Hot Hot Addyi

When it comes to treating sexual dysfunction, men have a wide range of medications available to them, but women haven’t been as lucky.

Last summer marks the first time the Food and Drug Administration (FDA) has approved a drug to treat female sexual dysfunction. Addyi (flibanserin) is designed for premenopausal women who experience chronic low sexual desire that can’t be attributed to a specific medical condition or drug.

“We’ve come a long way in recognizing that female sexual dysfunction can be a physiological problem and not just an environmental issue,” says Dr. Paul Gittens, urologist and director of Philadelphia Center for Sexual Medicine. “I think Addyi is a medication that is definitely useful for some women.”

Although proponents of the drug say it is a major breakthrough for women’s sexual health, it is not without controversy. The drug was rejected twice previously because of the FDA’s concerns about its safety and efficacy. Addyi includes a black box warning that your risk of severe low blood pressure and fainting increases if you drink alcohol, take certain medications or herbal supplements, or have liver problems. Other side effects include dizziness, nausea, drowsiness and dry mouth. Taking the small pink pill once a day at bedtime can help minimize some of these risks.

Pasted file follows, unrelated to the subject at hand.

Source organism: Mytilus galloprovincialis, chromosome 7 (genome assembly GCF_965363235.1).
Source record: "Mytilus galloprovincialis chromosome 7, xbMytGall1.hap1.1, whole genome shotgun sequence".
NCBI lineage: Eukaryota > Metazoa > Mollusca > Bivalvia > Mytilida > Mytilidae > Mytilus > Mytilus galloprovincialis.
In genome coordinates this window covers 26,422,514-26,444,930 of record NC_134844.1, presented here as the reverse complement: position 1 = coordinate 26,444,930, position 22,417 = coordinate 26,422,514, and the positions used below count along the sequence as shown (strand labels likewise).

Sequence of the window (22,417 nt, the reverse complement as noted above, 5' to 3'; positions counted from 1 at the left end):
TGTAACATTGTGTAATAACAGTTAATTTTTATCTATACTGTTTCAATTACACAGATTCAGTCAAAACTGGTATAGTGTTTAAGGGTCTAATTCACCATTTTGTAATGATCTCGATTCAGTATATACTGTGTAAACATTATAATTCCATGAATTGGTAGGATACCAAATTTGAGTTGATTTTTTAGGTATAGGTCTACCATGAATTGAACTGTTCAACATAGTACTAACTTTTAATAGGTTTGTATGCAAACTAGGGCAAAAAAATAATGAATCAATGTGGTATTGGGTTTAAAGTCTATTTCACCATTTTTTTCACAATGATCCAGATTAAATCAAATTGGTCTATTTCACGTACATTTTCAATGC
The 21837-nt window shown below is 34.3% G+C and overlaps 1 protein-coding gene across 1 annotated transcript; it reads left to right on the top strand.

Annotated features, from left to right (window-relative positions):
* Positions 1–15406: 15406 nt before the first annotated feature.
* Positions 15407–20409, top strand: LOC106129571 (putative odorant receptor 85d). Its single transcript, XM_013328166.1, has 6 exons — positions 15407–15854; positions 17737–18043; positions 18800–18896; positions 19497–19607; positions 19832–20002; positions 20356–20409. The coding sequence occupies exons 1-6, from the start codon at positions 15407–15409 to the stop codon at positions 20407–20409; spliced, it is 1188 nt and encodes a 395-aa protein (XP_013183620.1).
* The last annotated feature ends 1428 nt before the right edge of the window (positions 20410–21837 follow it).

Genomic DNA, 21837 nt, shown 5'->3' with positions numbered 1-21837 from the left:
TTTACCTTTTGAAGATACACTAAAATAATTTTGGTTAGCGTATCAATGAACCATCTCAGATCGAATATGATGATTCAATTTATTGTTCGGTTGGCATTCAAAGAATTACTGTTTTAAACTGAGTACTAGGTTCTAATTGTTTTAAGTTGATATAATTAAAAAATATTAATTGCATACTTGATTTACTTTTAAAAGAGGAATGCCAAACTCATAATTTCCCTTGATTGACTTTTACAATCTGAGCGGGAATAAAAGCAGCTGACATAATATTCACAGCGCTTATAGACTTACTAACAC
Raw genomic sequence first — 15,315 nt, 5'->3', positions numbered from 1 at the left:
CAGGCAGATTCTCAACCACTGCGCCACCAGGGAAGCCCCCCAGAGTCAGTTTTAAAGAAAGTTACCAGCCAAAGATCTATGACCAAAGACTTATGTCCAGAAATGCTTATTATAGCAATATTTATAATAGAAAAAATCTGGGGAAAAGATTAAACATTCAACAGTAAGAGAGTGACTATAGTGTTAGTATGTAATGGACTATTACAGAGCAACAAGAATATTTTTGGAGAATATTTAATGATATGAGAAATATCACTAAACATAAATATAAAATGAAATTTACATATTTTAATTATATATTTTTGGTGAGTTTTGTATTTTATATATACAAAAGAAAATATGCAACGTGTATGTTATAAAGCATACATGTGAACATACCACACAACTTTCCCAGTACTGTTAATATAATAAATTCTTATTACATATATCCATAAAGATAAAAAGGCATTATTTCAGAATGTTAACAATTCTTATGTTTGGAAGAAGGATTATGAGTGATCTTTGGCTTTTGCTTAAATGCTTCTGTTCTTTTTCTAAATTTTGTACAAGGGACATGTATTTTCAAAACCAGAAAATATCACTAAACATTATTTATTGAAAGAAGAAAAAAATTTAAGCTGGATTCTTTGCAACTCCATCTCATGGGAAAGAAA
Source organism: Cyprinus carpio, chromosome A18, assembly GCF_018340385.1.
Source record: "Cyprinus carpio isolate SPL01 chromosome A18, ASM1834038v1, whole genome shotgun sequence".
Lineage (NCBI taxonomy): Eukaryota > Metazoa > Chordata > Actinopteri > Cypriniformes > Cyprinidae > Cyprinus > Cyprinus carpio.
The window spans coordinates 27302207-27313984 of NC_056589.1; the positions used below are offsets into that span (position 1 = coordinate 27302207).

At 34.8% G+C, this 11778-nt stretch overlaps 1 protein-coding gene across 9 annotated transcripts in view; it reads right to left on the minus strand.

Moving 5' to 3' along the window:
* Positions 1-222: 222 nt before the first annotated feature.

Addyi has been nicknamed “female Viagra,” but Gittens is quick to point out that the two drugs work in very different ways. Viagra (sildenafil) increases blood flow to the penis, while Addyi works to balance the brain chemicals dopamine and serotonin. And, unlike Viagra, which typically takes effect within an hour, Addyi may need to be taken for eight weeks before patients notice any change in their libido.

As with all new drugs, some insurance companies will not cover the cost of the medication. Gittens estimates the average monthly out-of-pocket cost for Addyi at $600 to $900.

If you are suffering from low sex drive, Gittens recommends seeing a healthcare provider specializing in sexual medicine, so you can rule out other causes of low libido including SSRI antidepressants, medical conditions or stressors that can be co-managed with a therapist. He believes the FDA approval of Addyi could pave the way for more treatment options for women in the future.

“Now that we’ve taken female dysfunction out of the closet and we’re shining a light on it, hopefully, new medications will come along that will treat many other sexual problems that women have had to deal with alone.”

Did You Know?

Low libido affects nearly 40 percent of all women and is the most common sexual issue; however, only about 10 percent of women report being distressed over the problem or say it is causing relationship difficulties, according to the 2006 PRESIDE study.

Published in Prime Living

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